A Brief History of Kanban methodology

A Brief History of Kanban methodology

This article explores the origins and evolution of the Kanban methodology, which was first developed by Japanese engineer Taichi Ohno at Toyota in the 1950s. Faced with limited capital in post-World War II Japan, Toyota needed a more efficient production system. Kanban aimed to optimize production, reduce inventory, and lower costs through "just-in-time" manufacturing.

Inspired by American supermarkets, Kanban matched inventory to consumption based on real-time customer demand. Paper Kanban cards facilitated communication to replenish parts just as needed. Over time, Kanban spread globally, influencing lean manufacturing. In the early 2000s, it was adapted for software development and knowledge work by David J. Anderson and others. Today, Kanban remains focused on delivering customer value without added costs.


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Origins of Kanban at Toyota: A Response to Market Conditions

history of kanban methodology development

Japanese engineer Taichi Ohno first developed the Kanban method for the Japanese automobile company Toyota, which has been using the method since the 1950s. Taichi Ohno was an industrial engineer and, due to his contribution to the company's development, eventually rose to the position of chief executive.

Until the end of the 1940s, like most car manufacturers, Toyota still followed the Henry Ford method of producing large quantities of parts (doors, engines, etc.) stacked next to the assembly line for use as needed. But such an approach required huge upfront capital, to which access was severely restricted in post-World War II Japan.

The goal of the new approach was to optimize production capacity, increase competitiveness by reducing inventory and therefore associated costs, and in this respect outperform American competitors.

It sought to eliminate overproduction by introducing new stocks only when necessary. Factories were reorganized so that the production and assembly of parts proceeded at the same speed, with assembly workers taking parts only as needed.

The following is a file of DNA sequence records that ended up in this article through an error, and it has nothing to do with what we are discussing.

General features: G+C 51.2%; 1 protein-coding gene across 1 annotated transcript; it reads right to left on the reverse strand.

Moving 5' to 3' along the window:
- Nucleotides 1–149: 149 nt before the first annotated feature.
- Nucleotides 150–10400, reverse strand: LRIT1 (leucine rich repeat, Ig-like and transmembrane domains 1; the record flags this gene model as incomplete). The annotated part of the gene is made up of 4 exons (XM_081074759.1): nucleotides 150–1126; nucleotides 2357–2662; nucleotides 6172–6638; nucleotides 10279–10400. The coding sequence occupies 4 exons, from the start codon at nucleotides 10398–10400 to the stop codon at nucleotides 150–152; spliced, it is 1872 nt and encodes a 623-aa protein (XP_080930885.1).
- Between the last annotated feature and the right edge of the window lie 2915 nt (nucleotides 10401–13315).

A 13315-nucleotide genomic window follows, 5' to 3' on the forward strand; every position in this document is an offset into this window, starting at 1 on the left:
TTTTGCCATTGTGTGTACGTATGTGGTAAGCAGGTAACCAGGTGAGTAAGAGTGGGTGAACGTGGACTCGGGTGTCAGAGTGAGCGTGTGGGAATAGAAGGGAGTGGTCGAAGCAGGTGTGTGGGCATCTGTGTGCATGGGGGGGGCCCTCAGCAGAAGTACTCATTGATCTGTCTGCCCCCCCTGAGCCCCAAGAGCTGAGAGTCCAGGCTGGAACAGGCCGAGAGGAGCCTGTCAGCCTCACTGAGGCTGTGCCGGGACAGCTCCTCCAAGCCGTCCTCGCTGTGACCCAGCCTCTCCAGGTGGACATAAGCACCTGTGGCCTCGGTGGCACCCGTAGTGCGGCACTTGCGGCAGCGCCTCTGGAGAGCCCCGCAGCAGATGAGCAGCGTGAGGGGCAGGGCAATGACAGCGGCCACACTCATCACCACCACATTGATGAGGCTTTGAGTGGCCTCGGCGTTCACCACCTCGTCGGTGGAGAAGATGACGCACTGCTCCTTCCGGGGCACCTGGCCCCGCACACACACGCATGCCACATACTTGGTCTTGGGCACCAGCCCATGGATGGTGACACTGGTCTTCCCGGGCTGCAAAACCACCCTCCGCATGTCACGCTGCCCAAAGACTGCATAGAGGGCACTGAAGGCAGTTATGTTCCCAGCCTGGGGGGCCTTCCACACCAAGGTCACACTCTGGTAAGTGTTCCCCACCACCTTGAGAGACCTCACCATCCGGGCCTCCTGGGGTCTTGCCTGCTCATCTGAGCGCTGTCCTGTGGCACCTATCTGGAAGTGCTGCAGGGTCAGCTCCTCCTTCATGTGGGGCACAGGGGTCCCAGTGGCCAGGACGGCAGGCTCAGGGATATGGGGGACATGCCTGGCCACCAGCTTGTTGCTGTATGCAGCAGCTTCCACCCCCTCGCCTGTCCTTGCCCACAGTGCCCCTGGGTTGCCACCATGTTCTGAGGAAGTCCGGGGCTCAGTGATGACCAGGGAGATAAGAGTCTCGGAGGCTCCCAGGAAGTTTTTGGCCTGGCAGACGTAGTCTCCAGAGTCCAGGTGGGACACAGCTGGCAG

The Principles Behind Just in Time Production

Since the late 1940s, The automotive concern Toyota has introduced the principle of “just in time” (JiT) into production at its production bases everywhere. The innovation was that the approach was a pull system.

In the 50s. In the 20th century, Toyota's automobile factories continued to change their production methods. At that time, wholesale orders for cars were placed after the release of the main batch, the volume of which was based on high sales forecasts. When actual demand fell short of these forecasts, factories placed surplus stocks until sold; otherwise, unsold cars were stripped for components for future products. This method was inefficient, so developing a way to match inventory levels with consumption became an urgent task.

The material flow management system of American supermarkets was studied to solve it. Stores stockpiled and held stock based on how much they could sell at a given time. Customers bought what they needed because they knew they could buy more later.

The research made Toyota consider consumer demand as part of the manufacturing process and a necessary precedent for launching production. Henceforth, production was based not on standard practices for producing goods and their promotion to the market but on existing consumer demand.

During the research, T. Ohno realized that there must be some kind of exchange of information that would lead to the replenishment of the shelves. So he introduced paper cards called "kanban" so workers could report the plant's capacity utilization in real time. Whenever materials and supplies ran out, they would send a kanban to the warehouse to order a new supply. The warehouse sent the requested parts to the factory floor with its kanban to the supplier to notify him of the need for a new supply. After receiving the warehouse's kanban, the supplier shipped more materials to the warehouse, smoothing out the flow.

Kanban Cards: A Real-Time Solution to Inventory Management